The preparation and properties of tantalum and some of its alloys
AuthorMyers, Rupert Horace
Document TypePhD thesis
CitationsMyers, R. H. (1948). The preparation and properties of tantalum and some of its alloys. PhD thesis, Science, The University of Melbourne.
Access StatusOpen Access
Deposited with permission of the author. © 1948 Sir. Rupert Horace Myers
The study of tantalum, its compounds and alloys, first began in Melbourne in i942. It was undertaken as part of a programme to investigate the effect of adding hard, high melting point, metallic carbides, eg. tantalum carbide, to the tungsten carbide compacts which were being studied for tool tipping purposes. The early stages involved the development of a method for separating tantalum oxide and columbium (niobium) oxide from an ore which occurred abundantly in the Western States of Australia. This work, together with a review of the literature on the subject and the results of an investigation into a method of preparing pure tantalum and columbium carbides, has been described earlier. Because of the war situation it was considered more important to develop to the pilot scale, a plant for producing pure tantalum oxide and consequently the carbine work was discontinued. After the pilot plant had been established, work on tantalum ceased for two years owing to pressure of other problems in connection with the refractory metals project at the University. Subsequently, it was possible to return to a study of tantalum and the first step was to investigate the factors involved in the preparation of the metal. The electrolytic process was studied in some detail and this was followed by experiments on the consolidation of the tantalum powder produced. Apparatus for the high temperature, vacuum heat treatment of the pressed compacts was developed and methods of working and fabricating tantalum were studied. Some of the properties of consolidated tantalum were determined and the effect of deformation on these properties, and on the annealing temperature, was investigated. Finally the effect of alloying other high melting point metals with the tantalum was studied. The results of most of the work have been assembled in the form of papers, some of which have been published and others are ready for publication. These will be included as appendices to the thesis and will be, referred to frequently. The thesis will serve to link the various papers together to form a consolidated picture of the investigation to date. (From introduction)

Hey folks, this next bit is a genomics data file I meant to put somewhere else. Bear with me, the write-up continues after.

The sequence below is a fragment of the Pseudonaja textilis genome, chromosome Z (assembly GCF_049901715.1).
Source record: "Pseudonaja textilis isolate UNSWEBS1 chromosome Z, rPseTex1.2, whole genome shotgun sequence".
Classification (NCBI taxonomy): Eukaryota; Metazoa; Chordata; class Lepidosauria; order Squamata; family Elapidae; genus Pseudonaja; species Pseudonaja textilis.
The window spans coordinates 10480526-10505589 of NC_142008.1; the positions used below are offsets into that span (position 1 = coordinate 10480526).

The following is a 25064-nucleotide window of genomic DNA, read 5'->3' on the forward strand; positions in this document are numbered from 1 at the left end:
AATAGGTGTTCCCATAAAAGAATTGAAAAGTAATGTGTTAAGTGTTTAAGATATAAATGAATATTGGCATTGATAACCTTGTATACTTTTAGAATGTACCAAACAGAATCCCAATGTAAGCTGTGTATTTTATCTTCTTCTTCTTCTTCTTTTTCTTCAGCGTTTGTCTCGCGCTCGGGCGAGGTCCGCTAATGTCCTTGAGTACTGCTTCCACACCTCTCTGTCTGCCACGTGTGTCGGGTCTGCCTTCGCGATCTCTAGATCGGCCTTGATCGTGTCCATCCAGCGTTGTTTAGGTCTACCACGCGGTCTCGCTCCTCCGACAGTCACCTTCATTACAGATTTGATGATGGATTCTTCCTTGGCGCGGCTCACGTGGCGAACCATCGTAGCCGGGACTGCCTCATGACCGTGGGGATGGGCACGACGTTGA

Keywordstantalite; tantalum; tantalum alloys
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